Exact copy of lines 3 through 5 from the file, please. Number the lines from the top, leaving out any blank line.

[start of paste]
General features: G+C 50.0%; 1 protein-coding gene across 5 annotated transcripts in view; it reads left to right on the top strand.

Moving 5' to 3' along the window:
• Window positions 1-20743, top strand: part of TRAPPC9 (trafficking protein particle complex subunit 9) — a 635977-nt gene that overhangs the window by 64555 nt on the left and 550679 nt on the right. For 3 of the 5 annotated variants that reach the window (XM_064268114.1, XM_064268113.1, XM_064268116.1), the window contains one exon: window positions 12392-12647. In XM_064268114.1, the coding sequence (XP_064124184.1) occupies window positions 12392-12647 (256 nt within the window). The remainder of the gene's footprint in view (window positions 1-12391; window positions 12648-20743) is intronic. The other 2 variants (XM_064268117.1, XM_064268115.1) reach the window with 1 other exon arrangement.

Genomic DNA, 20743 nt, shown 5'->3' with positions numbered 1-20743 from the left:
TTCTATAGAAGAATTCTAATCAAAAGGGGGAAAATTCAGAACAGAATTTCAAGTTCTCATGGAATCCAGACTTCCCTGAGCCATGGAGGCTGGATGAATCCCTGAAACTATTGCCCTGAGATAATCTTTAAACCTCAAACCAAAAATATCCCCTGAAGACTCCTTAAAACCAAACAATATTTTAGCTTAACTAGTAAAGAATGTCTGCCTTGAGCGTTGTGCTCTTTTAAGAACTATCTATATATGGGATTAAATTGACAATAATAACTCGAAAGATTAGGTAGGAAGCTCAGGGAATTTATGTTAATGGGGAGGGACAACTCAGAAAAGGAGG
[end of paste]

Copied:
• Window positions 1-20743, top strand: part of TRAPPC9 (trafficking protein particle complex subunit 9) — a 635977-nt gene that overhangs the window by 64555 nt on the left and 550679 nt on the right. For 3 of the 5 annotated variants that reach the window (XM_064268114.1, XM_064268113.1, XM_064268116.1), the window contains one exon: window positions 12392-12647. In XM_064268114.1, the coding sequence (XP_064124184.1) occupies window positions 12392-12647 (256 nt within the window). The remainder of the gene's footprint in view (window positions 1-12391; window positions 12648-20743) is intronic. The other 2 variants (XM_064268117.1, XM_064268115.1) reach the window with 1 other exon arrangement.

Genomic DNA, 20743 nt, shown 5'->3' with positions numbered 1-20743 from the left:
TTCTATAGAAGAATTCTAATCAAAAGGGGGAAAATTCAGAACAGAATTTCAAGTTCTCATGGAATCCAGACTTCCCTGAGCCATGGAGGCTGGATGAATCCCTGAAACTATTGCCCTGAGATAATCTTTAAACCTCAAACCAAAAATATCCCCTGAAGACTCCTTAAAACCAAACAATATTTTAGCTTAACTAGTAAAGAATGTCTGCCTTGAGCGTTGTGCTCTTTTAAGAACTATCTATATATGGGATTAAATTGACAATAATAACTCGAAAGATTAGGTAGGAAGCTCAGGGAATTTATGTTAATGGGGAGGGACAACTCAGAAAAGGAGG